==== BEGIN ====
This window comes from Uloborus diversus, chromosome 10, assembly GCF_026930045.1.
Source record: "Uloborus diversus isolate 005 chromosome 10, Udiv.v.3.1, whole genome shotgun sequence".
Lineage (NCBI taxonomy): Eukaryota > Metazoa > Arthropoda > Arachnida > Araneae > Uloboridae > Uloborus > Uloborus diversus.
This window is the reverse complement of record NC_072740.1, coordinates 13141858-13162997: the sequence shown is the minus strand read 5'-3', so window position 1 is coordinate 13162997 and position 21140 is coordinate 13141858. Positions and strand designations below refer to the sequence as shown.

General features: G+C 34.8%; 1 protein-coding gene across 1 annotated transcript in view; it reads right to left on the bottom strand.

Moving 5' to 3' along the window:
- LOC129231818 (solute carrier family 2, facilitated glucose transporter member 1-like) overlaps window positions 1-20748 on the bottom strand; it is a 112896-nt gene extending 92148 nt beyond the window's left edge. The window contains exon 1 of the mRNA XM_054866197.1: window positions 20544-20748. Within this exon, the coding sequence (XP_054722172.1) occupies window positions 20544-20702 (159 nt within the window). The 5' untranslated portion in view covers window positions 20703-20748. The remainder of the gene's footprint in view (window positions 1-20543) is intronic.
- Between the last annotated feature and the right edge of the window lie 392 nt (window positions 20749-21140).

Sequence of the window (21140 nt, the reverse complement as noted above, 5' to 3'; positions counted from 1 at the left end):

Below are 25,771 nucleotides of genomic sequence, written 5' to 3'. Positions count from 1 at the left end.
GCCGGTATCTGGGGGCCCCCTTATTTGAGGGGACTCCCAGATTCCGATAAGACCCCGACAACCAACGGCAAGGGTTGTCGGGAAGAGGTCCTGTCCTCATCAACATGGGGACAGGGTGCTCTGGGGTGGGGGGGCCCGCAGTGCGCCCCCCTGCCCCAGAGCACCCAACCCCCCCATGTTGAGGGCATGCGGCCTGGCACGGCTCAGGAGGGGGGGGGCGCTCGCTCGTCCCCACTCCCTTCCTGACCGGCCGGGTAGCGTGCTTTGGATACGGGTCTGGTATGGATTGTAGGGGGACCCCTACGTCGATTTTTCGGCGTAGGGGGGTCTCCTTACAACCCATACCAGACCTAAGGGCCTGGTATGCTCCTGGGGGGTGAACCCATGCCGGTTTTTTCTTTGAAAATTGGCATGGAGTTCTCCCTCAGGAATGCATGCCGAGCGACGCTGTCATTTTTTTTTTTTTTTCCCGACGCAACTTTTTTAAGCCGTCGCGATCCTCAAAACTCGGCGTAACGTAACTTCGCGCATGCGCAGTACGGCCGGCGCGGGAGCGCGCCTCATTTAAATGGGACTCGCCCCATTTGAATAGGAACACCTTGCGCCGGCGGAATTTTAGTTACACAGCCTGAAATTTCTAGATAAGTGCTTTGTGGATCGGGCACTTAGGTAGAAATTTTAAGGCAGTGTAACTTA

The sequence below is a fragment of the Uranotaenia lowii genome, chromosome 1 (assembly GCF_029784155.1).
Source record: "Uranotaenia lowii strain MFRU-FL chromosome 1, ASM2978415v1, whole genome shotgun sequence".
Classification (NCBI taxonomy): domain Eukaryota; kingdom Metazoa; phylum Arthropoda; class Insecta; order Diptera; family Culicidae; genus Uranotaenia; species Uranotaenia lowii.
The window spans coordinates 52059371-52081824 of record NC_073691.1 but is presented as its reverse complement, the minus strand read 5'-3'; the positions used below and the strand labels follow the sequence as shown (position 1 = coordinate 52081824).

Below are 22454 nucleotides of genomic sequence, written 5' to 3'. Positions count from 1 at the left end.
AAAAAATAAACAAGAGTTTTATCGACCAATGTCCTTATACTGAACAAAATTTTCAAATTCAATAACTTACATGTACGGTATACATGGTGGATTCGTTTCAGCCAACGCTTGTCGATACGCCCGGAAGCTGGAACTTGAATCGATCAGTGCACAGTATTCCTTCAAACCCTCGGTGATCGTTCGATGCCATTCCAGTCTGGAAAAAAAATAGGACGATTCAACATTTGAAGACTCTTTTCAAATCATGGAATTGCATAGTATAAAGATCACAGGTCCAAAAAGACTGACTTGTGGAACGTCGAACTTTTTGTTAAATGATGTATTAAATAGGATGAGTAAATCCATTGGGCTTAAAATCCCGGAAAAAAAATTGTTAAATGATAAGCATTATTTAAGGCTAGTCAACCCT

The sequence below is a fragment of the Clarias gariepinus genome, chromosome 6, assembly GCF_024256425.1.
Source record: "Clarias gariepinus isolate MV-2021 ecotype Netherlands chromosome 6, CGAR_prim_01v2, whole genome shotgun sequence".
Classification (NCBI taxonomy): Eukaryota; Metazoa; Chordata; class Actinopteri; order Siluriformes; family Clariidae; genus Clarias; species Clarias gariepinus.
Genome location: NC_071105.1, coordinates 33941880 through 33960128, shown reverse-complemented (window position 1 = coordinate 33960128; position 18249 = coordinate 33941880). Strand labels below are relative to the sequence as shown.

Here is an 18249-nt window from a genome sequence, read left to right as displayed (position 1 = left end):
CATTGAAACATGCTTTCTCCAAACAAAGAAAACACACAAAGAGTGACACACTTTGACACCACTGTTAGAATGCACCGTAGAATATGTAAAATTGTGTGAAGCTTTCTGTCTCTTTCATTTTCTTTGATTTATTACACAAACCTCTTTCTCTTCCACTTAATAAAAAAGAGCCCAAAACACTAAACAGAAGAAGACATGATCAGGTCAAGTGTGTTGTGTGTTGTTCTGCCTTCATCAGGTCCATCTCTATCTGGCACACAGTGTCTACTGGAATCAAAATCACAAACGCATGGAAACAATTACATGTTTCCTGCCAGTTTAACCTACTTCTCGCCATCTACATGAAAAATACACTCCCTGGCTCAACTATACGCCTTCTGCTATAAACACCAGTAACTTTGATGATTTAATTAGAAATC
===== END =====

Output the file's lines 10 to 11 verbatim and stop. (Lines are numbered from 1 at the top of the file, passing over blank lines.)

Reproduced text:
Below are 25,771 nucleotides of genomic sequence, written 5' to 3'. Positions count from 1 at the left end.
GCCGGTATCTGGGGGCCCCCTTATTTGAGGGGACTCCCAGATTCCGATAAGACCCCGACAACCAACGGCAAGGGTTGTCGGGAAGAGGTCCTGTCCTCATCAACATGGGGACAGGGTGCTCTGGGGTGGGGGGGCCCGCAGTGCGCCCCCCTGCCCCAGAGCACCCAACCCCCCCATGTTGAGGGCATGCGGCCTGGCACGGCTCAGGAGGGGGGGGGCGCTCGCTCGTCCCCACTCCCTTCCTGACCGGCCGGGTAGCGTGCTTTGGATACGGGTCTGGTATGGATTGTAGGGGGACCCCTACGTCGATTTTTCGGCGTAGGGGGGTCTCCTTACAACCCATACCAGACCTAAGGGCCTGGTATGCTCCTGGGGGGTGAACCCATGCCGGTTTTTTCTTTGAAAATTGGCATGGAGTTCTCCCTCAGGAATGCATGCCGAGCGACGCTGTCATTTTTTTTTTTTTTTCCCGACGCAACTTTTTTAAGCCGTCGCGATCCTCAAAACTCGGCGTAACGTAACTTCGCGCATGCGCAGTACGGCCGGCGCGGGAGCGCGCCTCATTTAAATGGGACTCGCCCCATTTGAATAGGAACACCTTGCGCCGGCGGAATTTTAGTTACACAGCCTGAAATTTCTAGATAAGTGCTTTGTGGATCGGGCACTTAGGTAGAAATTTTAAGGCAGTGTAACTTA